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Giving viewers the big picture

By Zhang Kun | China Daily | Updated: 2023-04-14 07:37
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The ornate facade of Willie's Theatre under restoration in Shanghai. [Photo provided to China Daily]

Spaniard who launched the city's first cinema is the subject of an upcoming documentary, Zhang Kun reports. 

Unknown to most, the late Antonio Ramos Espejo, once played a crucial role in the development of cinemas in Shanghai.

The Spaniard's contribution, recently discovered by Chen Dake, a teacher at Shanghai International Studies University, is the focus of a documentary by students.

The students say they hope to have a draft version of the 30-minute film released during the Shanghai International Film Festival, scheduled to take place from June 9 to 18.

Chen says he was on a job assignment in Shanghai's Hongkou district when he chanced upon a research paper on Ramos by Spanish scholar Juan Ignacio Toro Escudero.

Intrigued by this finding, Chen quickly showed the paper to his students and suggested that they make a documentary on Ramos.

"Our first campus is in Hongkou, and I believe that our students, with a background of international studies, are capable of digging out the facts and telling the story," Chen says.

Most from the 16-member team for the documentary study in the broadcast journalism department of the university. Ding Yiwen, a doctoral candidate, majoring in Spanish, was invited to be a part of crew because of her language proficiency and knowledge of Spain.

"Ramos' story was new to me, and the communication between China and Spain, and Hollywood are all very interesting," says Ding, who, during her internship at Instituto Cervantes in Shanghai, worked on projects on Spanish influence in Shanghai.

Born in 1875, Ramos started screening films at tea houses and entertainment venues in the Chinese city in 1903. In 1908, he transformed a skating rink at the crossing of Haining Road and Zhapu Road into the Colon Cinematograph (Kelong Yingxiyuan), the first cinema in Shanghai, and perhaps China. However, some scholars argue that was done in 1906.

The 250-seater cinema was later renamed Hongkew (old spelling of Hongkou) Cinema.

Shun Pao, a leading Chinese newspaper, founded in 1872 in Shanghai, once reported that one of the first films shown at the cinema, was a foreign production titled Dragon's Nest.

According to the Spanish scholar's paper, this documentary is about the funerals of Emperor Guangxu and Empress Dowager Cixi of the Qing Dynasty (1644-1911).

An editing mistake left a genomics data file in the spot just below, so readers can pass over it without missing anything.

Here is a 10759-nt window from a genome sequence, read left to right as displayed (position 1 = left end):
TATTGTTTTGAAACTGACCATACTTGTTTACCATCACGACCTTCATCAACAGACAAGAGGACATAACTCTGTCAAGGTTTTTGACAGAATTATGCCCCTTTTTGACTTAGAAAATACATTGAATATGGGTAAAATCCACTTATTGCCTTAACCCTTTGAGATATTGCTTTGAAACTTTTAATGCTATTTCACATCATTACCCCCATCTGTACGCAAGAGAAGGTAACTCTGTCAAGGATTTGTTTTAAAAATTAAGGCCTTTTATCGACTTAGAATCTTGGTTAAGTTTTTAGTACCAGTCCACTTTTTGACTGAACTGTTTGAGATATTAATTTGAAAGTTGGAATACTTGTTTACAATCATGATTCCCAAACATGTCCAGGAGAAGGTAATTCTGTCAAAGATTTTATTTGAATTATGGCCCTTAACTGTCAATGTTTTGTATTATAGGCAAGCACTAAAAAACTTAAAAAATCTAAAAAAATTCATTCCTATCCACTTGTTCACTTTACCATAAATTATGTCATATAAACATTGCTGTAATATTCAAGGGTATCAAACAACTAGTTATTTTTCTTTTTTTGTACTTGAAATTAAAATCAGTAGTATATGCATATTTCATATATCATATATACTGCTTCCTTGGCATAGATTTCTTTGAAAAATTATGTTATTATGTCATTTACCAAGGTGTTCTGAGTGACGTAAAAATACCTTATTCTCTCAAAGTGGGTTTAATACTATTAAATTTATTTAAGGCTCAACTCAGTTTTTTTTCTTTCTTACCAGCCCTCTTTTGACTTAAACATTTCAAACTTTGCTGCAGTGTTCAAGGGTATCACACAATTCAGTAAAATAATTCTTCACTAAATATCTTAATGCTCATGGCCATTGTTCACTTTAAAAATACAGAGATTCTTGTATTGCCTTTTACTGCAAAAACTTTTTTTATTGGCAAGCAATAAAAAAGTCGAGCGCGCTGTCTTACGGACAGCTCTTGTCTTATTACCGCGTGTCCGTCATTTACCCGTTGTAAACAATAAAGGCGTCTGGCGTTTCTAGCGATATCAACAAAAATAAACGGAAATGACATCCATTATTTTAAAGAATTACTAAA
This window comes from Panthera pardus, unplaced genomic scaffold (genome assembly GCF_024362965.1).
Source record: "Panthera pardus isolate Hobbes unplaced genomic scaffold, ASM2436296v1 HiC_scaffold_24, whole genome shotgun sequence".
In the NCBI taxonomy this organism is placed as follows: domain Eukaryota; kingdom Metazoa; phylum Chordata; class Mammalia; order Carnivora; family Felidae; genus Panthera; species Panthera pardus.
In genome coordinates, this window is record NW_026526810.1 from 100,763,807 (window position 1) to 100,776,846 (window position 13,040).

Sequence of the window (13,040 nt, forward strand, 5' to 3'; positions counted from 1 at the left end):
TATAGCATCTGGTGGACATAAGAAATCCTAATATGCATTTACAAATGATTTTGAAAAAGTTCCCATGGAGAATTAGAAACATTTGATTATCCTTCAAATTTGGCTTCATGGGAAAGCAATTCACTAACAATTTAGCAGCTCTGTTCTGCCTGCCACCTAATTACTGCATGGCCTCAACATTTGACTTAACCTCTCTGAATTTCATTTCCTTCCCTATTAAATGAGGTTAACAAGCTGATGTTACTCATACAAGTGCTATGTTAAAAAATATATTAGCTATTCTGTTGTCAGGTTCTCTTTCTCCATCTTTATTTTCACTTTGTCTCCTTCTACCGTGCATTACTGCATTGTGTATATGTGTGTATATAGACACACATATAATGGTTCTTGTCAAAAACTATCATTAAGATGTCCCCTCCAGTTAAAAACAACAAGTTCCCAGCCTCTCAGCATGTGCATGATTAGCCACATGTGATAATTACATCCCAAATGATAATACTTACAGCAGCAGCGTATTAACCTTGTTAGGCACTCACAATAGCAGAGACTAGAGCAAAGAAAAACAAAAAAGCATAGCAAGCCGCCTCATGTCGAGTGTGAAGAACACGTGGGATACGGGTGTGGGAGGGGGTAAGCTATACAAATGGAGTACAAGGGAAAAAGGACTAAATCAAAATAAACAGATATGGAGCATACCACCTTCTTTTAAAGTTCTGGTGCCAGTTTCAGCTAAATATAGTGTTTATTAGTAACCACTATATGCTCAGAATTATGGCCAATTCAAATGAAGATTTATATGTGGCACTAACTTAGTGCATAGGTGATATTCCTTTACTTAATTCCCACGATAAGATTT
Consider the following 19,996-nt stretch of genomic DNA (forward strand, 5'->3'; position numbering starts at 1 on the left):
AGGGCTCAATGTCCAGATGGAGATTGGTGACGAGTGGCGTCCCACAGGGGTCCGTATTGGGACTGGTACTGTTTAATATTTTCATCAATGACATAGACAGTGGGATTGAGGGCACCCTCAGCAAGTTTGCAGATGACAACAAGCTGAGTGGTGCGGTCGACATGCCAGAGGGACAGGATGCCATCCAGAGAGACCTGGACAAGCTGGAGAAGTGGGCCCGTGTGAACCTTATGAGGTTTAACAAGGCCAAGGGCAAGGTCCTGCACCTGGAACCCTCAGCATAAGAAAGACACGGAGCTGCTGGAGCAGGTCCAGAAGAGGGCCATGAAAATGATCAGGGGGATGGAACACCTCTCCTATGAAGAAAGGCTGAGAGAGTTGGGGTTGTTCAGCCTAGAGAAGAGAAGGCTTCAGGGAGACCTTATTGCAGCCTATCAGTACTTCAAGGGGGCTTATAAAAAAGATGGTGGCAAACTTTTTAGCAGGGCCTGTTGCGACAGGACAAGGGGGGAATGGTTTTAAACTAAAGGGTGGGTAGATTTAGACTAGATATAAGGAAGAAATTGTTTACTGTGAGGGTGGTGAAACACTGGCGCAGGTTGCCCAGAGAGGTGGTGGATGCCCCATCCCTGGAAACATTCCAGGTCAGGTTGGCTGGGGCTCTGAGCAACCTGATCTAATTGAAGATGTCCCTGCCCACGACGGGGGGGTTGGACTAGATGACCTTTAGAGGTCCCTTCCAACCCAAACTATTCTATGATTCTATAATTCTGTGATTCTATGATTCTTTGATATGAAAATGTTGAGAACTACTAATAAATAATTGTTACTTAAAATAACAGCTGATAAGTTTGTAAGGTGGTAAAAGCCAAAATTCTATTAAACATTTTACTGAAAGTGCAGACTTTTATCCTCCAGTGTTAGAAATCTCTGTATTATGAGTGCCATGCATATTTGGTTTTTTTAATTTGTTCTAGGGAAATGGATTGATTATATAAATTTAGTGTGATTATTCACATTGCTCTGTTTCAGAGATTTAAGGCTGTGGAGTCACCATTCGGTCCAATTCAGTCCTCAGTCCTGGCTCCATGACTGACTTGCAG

In 1909, Ramos founded the Victoria Cinema, which featured more elaborate decorations, at the crossing of Haining Road and Sichuan Road North. In 1914, this cinema screened the first movie with sound in China.

Before long, new cinemas by competitors, such as a Portuguese man named S.G. Hertzberg, who opened the Apollo Cinema on Haining Road, emerged. At the peak of the cinema industry in Shanghai, the area along Haining Road had about a dozen cinemas.

The booming business brought much success to Ramos, who once owned at least eight cinemas in Shanghai, Hankou in Hubei province, and Macao.

Unfortunately, the students are unable to capture all such venues on film — the Hongkew Cinema was demolished in 1998 to make way for the expansion of Haining Road.

A stone stele at the street corner is the only trace of the cinema left today.

They did however find the old Willie's Theatre that is currently being restored. Built in 1929, the cinema was originally called Hollywood Theatre and had over the years taken on several other names before being known as Shengli (meaning victory) Cinema after the People's Republic of China was founded in 1949.

"We will interview experts about Chinese movie history, and ask them to show us around the area," says Shen Yicheng, a junior student who is part of the documentary crew.

"We also plan to do some shooting at the Shanghai Film Museum and hope to access documents about the period."

According to research, Ramos expanded his business portfolio to include other entertainment offerings — he even tried to make a film — that never succeeded.

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